Peel Ports to monitor Mersey Estuary from space 

Port of Liverpool operator Peel Ports is to use satellites in space to ensure safety of ships navigating the River Mersey. Tony McDonough reports

Peel Ports will use satellites to help ships safely navigate the Mersey. Picture by Tony McDonough


Peel Ports is to use satellites to create safer navigation channels at two of its biggest ports.

Partnering with the National Oceanography Centre (NOC) and Channel Coastal Observatory, the ports operator will use satellite technology to guide its dredging operations in the Mersey Estuary and Medway Estuary in Kent over a six-month period.

Funded by UK Space Agency Small Business Research, the NOC will use its patented coastal mapping technology to support the project.

Offering greater insight into changes to the marine environments around two of the UK’s most important waterways, Peel Ports will use the data to ensure safer access to the Port of Liverpool and Port of Medway for arriving ships.

Traditionally, marine observation and maintenance is carried out using environmental surveys and annual dredging programmes, which come at high cost and provide limited data.

However, using the coastal mapping capabilities developed by the NOC’s Dr Paul Bell and Clive Neil, Peel Ports will be more informed with accessible data which maps marine features, including challenging intertidal areas that see the most changes.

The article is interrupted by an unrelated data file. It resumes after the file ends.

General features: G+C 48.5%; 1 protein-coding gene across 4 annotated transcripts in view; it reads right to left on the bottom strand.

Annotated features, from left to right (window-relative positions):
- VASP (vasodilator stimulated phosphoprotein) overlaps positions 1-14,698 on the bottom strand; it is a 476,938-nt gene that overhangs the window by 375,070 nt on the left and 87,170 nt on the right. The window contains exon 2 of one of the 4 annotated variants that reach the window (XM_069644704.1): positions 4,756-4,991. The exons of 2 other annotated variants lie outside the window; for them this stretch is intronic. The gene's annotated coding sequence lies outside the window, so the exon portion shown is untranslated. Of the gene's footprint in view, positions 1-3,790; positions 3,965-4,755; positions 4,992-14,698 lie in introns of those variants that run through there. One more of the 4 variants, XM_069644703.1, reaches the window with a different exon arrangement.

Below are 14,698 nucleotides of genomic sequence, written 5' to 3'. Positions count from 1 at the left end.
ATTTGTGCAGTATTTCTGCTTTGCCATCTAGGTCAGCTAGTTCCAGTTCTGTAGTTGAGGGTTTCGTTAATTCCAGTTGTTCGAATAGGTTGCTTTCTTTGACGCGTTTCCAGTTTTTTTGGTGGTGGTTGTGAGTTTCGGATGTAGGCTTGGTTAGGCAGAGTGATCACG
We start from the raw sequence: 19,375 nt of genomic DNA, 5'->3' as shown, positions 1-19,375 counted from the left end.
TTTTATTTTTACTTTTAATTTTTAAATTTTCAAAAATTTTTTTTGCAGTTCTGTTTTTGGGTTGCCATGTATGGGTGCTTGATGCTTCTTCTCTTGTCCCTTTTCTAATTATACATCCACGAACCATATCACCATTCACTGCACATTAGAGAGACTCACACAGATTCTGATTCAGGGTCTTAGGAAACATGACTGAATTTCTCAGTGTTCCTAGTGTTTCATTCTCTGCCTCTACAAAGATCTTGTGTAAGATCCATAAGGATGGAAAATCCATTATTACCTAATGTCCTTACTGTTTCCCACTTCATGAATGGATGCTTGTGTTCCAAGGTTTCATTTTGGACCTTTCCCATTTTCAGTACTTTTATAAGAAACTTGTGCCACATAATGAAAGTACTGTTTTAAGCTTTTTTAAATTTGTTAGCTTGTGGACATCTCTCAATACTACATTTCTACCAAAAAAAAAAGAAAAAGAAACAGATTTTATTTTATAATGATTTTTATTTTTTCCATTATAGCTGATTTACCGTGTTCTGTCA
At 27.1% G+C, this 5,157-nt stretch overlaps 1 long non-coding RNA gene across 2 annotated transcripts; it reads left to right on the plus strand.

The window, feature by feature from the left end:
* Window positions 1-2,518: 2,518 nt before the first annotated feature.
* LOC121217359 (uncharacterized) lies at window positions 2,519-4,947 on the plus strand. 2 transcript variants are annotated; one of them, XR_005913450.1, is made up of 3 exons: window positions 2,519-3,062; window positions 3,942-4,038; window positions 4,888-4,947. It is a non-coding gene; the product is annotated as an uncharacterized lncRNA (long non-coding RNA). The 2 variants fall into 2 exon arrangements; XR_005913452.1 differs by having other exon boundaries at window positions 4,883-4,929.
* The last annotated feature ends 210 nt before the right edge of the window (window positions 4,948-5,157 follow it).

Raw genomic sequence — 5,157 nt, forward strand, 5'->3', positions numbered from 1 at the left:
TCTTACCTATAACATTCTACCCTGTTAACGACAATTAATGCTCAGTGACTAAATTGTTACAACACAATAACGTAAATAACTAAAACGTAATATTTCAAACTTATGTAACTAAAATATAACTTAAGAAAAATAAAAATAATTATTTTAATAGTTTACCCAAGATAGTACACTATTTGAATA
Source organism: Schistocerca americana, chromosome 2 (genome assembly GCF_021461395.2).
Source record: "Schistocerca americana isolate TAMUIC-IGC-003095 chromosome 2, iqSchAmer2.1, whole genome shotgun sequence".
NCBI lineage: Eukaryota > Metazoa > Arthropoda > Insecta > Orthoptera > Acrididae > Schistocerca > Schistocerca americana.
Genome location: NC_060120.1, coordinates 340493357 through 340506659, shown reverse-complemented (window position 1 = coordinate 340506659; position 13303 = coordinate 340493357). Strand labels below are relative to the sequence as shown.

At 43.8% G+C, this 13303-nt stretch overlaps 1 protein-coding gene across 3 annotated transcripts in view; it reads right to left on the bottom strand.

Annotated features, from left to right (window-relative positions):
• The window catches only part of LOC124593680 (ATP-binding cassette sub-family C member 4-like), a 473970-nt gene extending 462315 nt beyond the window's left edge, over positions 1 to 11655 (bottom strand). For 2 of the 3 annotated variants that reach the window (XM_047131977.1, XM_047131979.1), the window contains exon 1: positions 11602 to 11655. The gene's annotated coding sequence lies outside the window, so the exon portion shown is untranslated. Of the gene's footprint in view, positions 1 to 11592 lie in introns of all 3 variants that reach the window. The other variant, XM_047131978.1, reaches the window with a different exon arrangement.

As a result, Peel Ports will be able to identify issues and take action quicker and more effectively than before.

Gary Doyle, group harbour master at Peel Ports Group, said: “Like any statutory harbour authority, we have a duty to provide accurate and timely navigational information.

“Understanding the dynamics across our sites, and publishing accurate information, is vitally important to us and all those who rely on the waterways under our responsibility.

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“We are constantly evaluating new technologies and this  project will provide information on adding an additional flexible asset to our inventory. It will also allow us to assess what impact it will have in support of our marine decarbonisation plan.”


Mersey Estuary
Satellite view of the Mersey Estuary
Admiral Day
Admiral Day, a dredger on the Mersey. Picture by Tony McDonough


Christine Sams, head of research engagement at NOC added this collaboration is something that has never been done in the UK before.

“Not only will it give them a comprehensive overview of the Mersey and Medway estuaries, but it will also support Peel Ports to develop proactive dredging and maintenance strategies which will deliver a safer shipping environment for everyone,” she said.

Funding for the project came from its Unlocking Space for Business initiative, which offers applicants a share of £2m to combine terrestrial technologies with satellite data for transport, logistics, and financial services.

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